Life is always changing and as adults nearly every change has a real estate component. Big changes, positive and negative, often catch us off guard. Occasionally, we are given the luxury of planning for a big change. Whether you have the chance to plan or not if you’re at a personal crossroads it’s important to take a deep breathe, step back and take deliberate action so that you find the opportunities hidden within the change. A few phone call or texts should be placed asap; to a lawyer, a realtor and to your financial planner/banker. If you don’t have these people in your life already now is the time to build your team of trusted advisors who have only your best interest in mind and who have been through similar scenarios many times before with their clients. A team of trusted advisors does not include co-workers, friends (tangible or virtual), strangers or even most relatives; each of those groups will have their own baggage and experiences, they instinctively want to be involved which often leads to riling things up and they will impose their experiences on you. When life is giving you a change it is also presenting you with a chance to manage that change and its outcome to best suit your unique needs. Don’t let the opportunity get clouded with the anecdotes of others. Lean on and confide in your trusted advisors.
As a Realtor and a divorce coach I often work with clients who are at the end of a marriage (I also work with clients who are experiencing other life changes such as downsizing, retiring, selling “mom’s house”, etc). Often times selling the family home becomes part of the divorce agreement but there are a lot of emotions wrapped up in that transaction. I am typicall or texty the only advisor who represents both parties during a divorce, since they will find their own team of attorneys, financial advisors, etc. Here is where I work not just as a Realtor but also in a capacity to manage the process of the sale and to limit the impact of the transaction on the family. As a Divorce-Realtor I take great care to get both parties to agree the items needed to be accomplished with the sale of the home. I will also speak with attorneys and financial advisors to give them my professional opinion on the value of the home as it sits today as well as the value of the home should deferred maintenance be addressed or updates be made.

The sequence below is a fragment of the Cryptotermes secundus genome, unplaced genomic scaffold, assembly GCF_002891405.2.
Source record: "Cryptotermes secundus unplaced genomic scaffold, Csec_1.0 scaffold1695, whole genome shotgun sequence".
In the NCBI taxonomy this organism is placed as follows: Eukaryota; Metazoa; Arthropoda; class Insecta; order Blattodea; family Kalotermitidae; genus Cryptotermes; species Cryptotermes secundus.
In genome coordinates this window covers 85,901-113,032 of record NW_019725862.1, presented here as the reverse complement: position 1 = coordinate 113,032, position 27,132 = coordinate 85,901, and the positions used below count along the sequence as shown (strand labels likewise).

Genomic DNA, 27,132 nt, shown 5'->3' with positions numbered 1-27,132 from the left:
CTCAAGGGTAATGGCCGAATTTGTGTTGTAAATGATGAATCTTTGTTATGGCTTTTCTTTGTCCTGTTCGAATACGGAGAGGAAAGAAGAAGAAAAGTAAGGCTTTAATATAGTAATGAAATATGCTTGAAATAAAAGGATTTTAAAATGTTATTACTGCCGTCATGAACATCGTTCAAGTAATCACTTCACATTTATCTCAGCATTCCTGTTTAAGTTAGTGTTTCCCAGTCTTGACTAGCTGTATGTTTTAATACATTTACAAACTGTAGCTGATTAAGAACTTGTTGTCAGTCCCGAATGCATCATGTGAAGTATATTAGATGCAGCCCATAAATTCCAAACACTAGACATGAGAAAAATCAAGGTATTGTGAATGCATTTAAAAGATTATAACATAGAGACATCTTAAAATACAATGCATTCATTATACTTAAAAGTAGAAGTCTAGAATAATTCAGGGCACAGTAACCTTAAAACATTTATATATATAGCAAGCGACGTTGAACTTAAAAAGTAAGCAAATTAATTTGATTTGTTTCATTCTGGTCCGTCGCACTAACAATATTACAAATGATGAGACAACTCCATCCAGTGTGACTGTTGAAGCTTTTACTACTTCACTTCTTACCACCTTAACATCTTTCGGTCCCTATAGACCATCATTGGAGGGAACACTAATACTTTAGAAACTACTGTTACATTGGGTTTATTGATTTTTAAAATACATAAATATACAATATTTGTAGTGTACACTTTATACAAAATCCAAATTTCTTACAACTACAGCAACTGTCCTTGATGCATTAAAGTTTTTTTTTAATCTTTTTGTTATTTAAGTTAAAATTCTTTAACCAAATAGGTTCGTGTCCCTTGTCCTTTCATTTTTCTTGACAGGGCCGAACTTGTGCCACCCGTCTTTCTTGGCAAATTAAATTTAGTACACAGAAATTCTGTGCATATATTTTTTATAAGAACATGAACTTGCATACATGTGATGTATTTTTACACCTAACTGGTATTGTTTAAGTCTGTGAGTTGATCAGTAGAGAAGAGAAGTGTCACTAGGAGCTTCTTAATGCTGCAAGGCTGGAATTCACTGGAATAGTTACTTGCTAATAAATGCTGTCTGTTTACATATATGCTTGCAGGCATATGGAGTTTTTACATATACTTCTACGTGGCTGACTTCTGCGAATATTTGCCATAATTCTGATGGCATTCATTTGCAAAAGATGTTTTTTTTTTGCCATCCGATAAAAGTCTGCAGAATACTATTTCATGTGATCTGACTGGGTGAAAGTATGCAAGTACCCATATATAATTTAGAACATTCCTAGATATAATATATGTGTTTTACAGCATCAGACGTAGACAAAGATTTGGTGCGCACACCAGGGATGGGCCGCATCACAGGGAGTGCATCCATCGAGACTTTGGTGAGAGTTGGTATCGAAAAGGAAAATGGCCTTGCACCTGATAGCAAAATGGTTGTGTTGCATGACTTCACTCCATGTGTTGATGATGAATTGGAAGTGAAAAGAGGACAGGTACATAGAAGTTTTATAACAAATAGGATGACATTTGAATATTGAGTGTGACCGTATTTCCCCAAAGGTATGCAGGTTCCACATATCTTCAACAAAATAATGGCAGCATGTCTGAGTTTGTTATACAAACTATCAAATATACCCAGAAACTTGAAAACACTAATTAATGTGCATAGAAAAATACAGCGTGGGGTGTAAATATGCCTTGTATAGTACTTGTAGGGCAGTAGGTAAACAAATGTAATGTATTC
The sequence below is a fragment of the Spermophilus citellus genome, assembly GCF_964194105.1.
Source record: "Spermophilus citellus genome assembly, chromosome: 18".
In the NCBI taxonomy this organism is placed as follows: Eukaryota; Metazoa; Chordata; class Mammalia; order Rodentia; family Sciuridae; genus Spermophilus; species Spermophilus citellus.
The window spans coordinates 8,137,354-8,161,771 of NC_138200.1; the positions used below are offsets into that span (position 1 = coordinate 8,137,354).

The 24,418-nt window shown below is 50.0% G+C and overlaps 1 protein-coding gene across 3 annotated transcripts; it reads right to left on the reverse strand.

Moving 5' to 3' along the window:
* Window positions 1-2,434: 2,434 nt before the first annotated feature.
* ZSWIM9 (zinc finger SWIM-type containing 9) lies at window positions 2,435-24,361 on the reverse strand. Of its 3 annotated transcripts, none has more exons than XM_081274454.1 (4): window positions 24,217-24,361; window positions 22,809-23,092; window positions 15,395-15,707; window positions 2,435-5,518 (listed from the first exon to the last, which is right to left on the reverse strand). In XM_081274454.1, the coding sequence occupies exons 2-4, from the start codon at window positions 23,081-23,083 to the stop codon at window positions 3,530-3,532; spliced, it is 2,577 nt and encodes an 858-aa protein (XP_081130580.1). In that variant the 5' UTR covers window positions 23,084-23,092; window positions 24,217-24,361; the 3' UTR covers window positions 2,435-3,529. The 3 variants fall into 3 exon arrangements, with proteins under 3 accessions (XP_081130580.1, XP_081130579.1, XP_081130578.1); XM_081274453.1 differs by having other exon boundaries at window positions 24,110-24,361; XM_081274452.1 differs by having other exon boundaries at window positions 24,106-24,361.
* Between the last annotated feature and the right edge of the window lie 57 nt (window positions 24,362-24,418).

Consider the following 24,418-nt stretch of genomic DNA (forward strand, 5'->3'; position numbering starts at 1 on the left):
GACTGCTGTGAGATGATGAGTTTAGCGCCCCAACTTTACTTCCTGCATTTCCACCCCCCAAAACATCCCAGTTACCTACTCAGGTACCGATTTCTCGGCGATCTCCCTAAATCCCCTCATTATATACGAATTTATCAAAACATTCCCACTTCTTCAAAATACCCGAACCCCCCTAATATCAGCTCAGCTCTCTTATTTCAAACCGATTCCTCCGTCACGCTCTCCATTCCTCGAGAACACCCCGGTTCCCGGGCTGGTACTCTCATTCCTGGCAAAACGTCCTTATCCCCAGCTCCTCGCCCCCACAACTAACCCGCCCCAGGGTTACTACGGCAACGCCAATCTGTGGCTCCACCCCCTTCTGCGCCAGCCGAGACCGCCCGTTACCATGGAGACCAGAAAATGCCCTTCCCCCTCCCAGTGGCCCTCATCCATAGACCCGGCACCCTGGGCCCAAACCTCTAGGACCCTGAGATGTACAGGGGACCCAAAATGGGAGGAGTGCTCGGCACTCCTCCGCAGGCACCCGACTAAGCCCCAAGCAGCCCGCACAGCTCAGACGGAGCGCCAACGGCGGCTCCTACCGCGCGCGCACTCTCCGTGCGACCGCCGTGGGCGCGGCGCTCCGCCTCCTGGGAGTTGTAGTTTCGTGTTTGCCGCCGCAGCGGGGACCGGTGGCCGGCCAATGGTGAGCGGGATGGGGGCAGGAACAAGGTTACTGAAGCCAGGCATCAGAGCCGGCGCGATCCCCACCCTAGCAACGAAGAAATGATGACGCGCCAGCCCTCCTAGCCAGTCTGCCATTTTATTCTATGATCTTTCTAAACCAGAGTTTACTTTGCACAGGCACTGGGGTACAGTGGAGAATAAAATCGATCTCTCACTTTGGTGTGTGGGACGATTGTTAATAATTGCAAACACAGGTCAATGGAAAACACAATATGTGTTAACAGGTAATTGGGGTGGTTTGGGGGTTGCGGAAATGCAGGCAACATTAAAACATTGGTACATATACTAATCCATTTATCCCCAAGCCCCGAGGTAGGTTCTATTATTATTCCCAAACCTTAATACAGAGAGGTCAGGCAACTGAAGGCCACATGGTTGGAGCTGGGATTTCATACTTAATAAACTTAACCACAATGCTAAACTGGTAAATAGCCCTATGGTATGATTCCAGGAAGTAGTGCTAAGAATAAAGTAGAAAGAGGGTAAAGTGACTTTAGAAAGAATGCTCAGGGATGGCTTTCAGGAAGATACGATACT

Perhaps the most common question I get from divorcing couples is about whether or not to invest in a major renovation before selling the property. I think this is the result of HGTV and its constant stream of “flip” shows. This decision can have great financial impact on the couple and I give it thorough research before giving my final recommendation. Here’s a look into some of my process:
1) What condition is the home in now? If the property is in great disrepair and will limit the buyer pool to cash buyers only, deferred maintenance should be addressed if financially possible.
2) If the home is dated and minor updates (removing wall paper, painting, landscaping) will have an impact on the selling price and length of time the property is on the market they improvements should be done if financially possible.
3) If one party is interested in doing a major renovation project (remodel the kitchen is the common one) we need to dive deeper in the motivation.
- Does on person really not want to sell the house? Is this a stall tactic?
- Is one person trying to spend money prior to the divorce to avoid having to split savings?
- Is there enough upside benefit in the post-renovation sales price vs. the length of time to complete the project to warrant the project?
- Who is doing the work? Will the project be a DIY disaster with low budget finishes and shoddy workmanship? Can the couple agree on reputable, licensed contractors?
- Who will manage the project and who will decisions on cost overages be managed?
These are just a few of the scenarios I walk through with my divorcing clients so that I can provide them with a clear financial picture as it relates to their shared property. If you have a property in Connecticut that needs to be sold and aren’t sure what steps to take first to ensure you get top dollar at sale, we should talk. I’d be happy to help you determine what the next best steps are for you and your family.
Julie Avellino is a licensed Realtor in Connecticut and has been selling residential real estate for 11 years. In addition to working with divorcing couples, first-time sellers and first-time buyers as a Realtor Julie is also an inspirational writer and speaker addressing topics including divorce, children, entrepreneurship and life in general from her unique perspective. Julie’s love of photography supports all of her interests by showcasing her listings professionally as well as supporting her writing pieces. You can learn more about how Julie can help you with your real estate needs at www.FirstTimeSelling.com and you can read her writing, learn about her divorce coaching programs and see her other creative work at www.julieavellino.com Julie can be reached at email@example.com or call or text or text at 203-414-9479.